Africa has more than $ 791 billion active projects using public-private partnerships. The 46% or $ 369 billion is currently being built.

As wave after wave of COVID-19 ravages global economies, poorer countries are being negatively affected than their developed peers. Unfortunately, Africa has some of the poorest countries where the majority of the population earns less than the international poverty line of one dollar ninety a day.

COVID-19 restrictions cause long-standing businesses to collapse, and on a continent where small traders are the core of the economy, many have lost their only means of generating income. Less trade equals less revenue for government coffers. With the added expense of medical services and maintaining the salaries of government employees, coffers are being depleted at an alarming rate. The debt of 13 African countries to gross domestic product (GDP) exceeds seventy percent.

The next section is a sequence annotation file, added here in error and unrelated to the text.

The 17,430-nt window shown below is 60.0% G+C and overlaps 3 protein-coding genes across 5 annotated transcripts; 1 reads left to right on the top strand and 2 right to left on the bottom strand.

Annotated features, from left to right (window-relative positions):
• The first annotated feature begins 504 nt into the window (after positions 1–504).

From this point of view, Public-Private Partnerships (PPPs) are likely to become an essential means of financing critical infrastructure projects in Africa.

At the moment, Africa has 791 billion dollars in projects developed on the basis of PPP. Of the $ 791 billion, forty-six percent, or $ 369 billion, is currently under construction. South Africa leads the continent with 10.8% of the continents' PPP projects. In second place is Kenya followed by Egypt with 10.3 and 8.5 percent respectively.

The energy sector is the one that uses PPPs the most, with 44.3% of the PPP market. Transportation and oil and gas come second and third with 18.7 and 15.0 percent, respectively. The African Development Bank is the largest financier of PPP projects with 9.6 percent of the market, followed by the World Bank Group and the Southern African Development Bank with 8.1 and 4.1 percent. , respectively.

Source: ABIC Consulting